Homelessness, immigration, poverty, access to health care, pollution, sex trafficking, educational reform, mass incarceration – the justice issues of our day are seemingly endless. The good news is that many evangelical churches are not only addressing these issues, but are encouraging their congregations to get involved. But as a whole, churches have adopted very limiting strategies for living out Amos’ (and Martin Luther King’s) cry to “let justice roll on like a river, righteousness like a never-failing stream.” This is what I mean:
Typically churches will address a topic like poverty in a sermon series or at a conference, and afterward they will encourage participants to do one of two things: (1) donate to a local ministry, or (2) volunteer. If pastors can manage to convict hearts of the unacceptable injustices of our world, and that’s a big if, the “ask” is to give money or to go and volunteer once a month cleaning graffiti or packing food boxes.
Now, volunteering through a nonprofit to serve the poor is good. And so is giving money. However, it leaves the other 45 hours of a parishioners work week untouched. On the church level, we’ve largely overlooked the centrality of work for bringing about justice.
Let me illustrate. A classic justice text is found in Micah 6:8: “He has shown you, O man, what is good. And what does the LORD require of you? To act justly and to love mercy and to walk humbly with your God.” Micah, and most of the minor prophets, issue thundering critiques of injustice. But what kind of situations were the prophets addressing? Here are a few examples from Micah:
(1) “Both hands are skilled in doing evil; the ruler demands gifts, the judge accepts bribes, the powerful dictate together what they desire – the all conspire together” (Micah 7:3). Political rules were corrupt, accepting bribes and using power to advance their own interests. What’s the implied call to action? Volunteer through a local organization? Or is it a call for those working in government to maintain the highest ethical standards, never forgetting the weak whom the LORD cares for?
(2) “Am I to forget your ill-gotten treasures, you wicked house, and the short ephah, which is accursed? Shall I acquit a person with dishonest scales, with a bag of false weights?” (Micah 6:10-11). The critique here is of a business culture that has a single bottom line: maximize profit. Dishonest scales and false weights cheat consumers out of a fair price. Again, what’s the action point? For those who work in business, turn from dishonesty, set fair prices, make quality products, and let justice before the LORD drive business practices.
(3) A final example from Micah: “They covet fields and seize them, and houses, and take them. They defraud people of their homes, they defraud them of their inheritance” (Micah 2:2). Here the powerful take the fields and homes of the powerless. Again, I’d ask, how should we best address issues of predatory lending, affordable housing and even homelessness? Should we not first talk to Christians in finance, mortgage, and lending and see if we can’t build practices that get and keep the poor in affordable homes and restrain the temptation to “covet fields and seize them, and houses, and take them?”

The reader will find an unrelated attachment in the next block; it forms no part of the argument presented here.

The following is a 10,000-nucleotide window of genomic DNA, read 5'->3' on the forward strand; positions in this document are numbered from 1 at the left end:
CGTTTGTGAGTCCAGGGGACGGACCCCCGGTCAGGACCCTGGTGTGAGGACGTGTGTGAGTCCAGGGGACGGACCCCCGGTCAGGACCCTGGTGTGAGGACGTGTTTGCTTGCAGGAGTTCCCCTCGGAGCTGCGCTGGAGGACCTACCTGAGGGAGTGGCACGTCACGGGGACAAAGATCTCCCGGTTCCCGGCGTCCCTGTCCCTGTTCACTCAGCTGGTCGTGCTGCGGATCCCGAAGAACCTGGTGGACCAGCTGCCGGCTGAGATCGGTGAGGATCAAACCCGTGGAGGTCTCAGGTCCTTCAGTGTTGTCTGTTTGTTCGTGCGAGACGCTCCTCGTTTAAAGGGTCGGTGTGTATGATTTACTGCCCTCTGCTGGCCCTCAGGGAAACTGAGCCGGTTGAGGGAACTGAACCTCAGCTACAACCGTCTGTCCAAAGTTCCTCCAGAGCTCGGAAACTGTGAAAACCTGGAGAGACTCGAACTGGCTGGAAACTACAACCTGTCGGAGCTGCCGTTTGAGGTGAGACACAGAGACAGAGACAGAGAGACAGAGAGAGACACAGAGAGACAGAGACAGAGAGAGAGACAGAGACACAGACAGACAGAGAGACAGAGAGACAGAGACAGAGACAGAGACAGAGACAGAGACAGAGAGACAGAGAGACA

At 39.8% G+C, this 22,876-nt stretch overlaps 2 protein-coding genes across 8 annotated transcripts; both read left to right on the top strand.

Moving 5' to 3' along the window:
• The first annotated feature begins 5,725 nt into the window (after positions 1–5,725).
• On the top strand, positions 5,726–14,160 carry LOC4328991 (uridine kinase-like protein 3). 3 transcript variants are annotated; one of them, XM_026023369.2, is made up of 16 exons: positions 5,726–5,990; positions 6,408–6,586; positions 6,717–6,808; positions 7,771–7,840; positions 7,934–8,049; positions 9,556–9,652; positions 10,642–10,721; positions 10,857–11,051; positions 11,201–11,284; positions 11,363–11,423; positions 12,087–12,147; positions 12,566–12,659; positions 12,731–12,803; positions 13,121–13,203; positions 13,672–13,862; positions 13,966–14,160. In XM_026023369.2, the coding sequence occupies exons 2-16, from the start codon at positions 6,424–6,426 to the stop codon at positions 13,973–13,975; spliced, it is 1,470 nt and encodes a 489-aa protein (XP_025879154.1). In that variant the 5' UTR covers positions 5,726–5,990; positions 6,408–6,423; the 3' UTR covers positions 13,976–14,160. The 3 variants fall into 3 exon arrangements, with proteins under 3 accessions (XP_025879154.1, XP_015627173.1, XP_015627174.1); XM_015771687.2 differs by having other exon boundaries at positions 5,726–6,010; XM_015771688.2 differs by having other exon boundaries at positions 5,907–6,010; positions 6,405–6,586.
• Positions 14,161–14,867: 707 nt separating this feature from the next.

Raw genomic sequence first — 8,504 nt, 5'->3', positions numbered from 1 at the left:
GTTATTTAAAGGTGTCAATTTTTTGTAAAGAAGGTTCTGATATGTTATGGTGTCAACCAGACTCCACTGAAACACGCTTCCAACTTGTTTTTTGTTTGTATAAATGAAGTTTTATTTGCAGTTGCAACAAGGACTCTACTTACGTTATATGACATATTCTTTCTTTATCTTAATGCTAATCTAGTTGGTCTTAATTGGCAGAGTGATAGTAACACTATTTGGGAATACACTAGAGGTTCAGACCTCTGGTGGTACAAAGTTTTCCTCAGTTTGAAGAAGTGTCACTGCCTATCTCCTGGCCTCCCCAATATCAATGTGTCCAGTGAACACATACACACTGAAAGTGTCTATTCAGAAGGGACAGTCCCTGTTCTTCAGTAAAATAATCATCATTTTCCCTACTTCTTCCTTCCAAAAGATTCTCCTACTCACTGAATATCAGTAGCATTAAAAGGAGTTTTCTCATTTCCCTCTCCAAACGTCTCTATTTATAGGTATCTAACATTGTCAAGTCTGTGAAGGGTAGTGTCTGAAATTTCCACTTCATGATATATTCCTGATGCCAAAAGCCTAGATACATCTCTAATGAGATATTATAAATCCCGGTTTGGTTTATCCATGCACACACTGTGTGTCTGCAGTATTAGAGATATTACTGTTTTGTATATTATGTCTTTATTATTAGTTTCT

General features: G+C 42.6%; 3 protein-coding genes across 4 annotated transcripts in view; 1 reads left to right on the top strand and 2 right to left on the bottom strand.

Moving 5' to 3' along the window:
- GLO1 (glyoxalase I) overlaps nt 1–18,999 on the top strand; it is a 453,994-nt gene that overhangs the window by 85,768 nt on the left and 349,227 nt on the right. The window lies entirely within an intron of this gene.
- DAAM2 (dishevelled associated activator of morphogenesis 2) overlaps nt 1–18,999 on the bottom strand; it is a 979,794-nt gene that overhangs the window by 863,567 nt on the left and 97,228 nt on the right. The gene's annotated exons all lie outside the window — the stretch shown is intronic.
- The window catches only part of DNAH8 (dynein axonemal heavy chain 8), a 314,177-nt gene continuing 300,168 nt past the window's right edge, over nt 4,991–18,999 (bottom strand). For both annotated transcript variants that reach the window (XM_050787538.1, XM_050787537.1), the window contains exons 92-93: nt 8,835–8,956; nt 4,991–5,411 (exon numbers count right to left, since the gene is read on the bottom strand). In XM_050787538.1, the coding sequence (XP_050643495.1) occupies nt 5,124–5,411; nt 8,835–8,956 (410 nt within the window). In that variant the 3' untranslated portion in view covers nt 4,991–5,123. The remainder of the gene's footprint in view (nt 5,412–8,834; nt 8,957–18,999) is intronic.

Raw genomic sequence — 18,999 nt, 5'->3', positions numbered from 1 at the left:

The point is simply this: pastors need to shift how they tell their congregations to get involved in justice issues to include both volunteerism and work. Volunteerism is good – America’s civic culture has always been strengthened by volunteers. But at work is where Christians (1) have far more time to address justice issues and (2) are in positions of influence to actually change structural realities.
For example, after a sermon series on immigration, why not encourage small business owners to hire immigrants as a practical way to show concern for the foreigner (Ex. 22:21)? In education reform, can we encourage teachers to spend extra time with students who struggle to read because God wants all young people to be able to read and hear his word? Could we encourage city officials to adopt environmentally friendly policies to care for God’s creation? Couldn’t we even encourage employees at gas stations or fast food restaurants (those without ‘power’) to serve customers as they would serve Christ himself, or be courageous and name the idols that drive unethical practices?
On a practical level, for pastors this means different sermon illustrations. It means different tables in the foyer that, for instance, gather Christian engineers to talk about building a beautiful, environmentally friendly, and community-building neighborhoods. It means publicly praying over your “royal priesthood” and commissioning them to be salt and light in the workplace. It means seeing your congregation not as a crowd of potential volunteers, but as teachers, nurses, construction workers, hotel employees, and marketers who have been called by God to bring about truth, beauty and justice through their vocation.
It means deeply believing James Davison Hunter’s words: “Fidelity to the highest practices of vocation before God is consecrated and in itself transformation in its effects.”
Discussion question: For pastors and ministry leaders, how might “working for justice” versus “volunteering for justice” change your calls to action?
Great post. Love the focus on actually living justly rather than volunteering for it here and there. Thanks for writing!
You’re welcome. Thanks for commenting, Karla.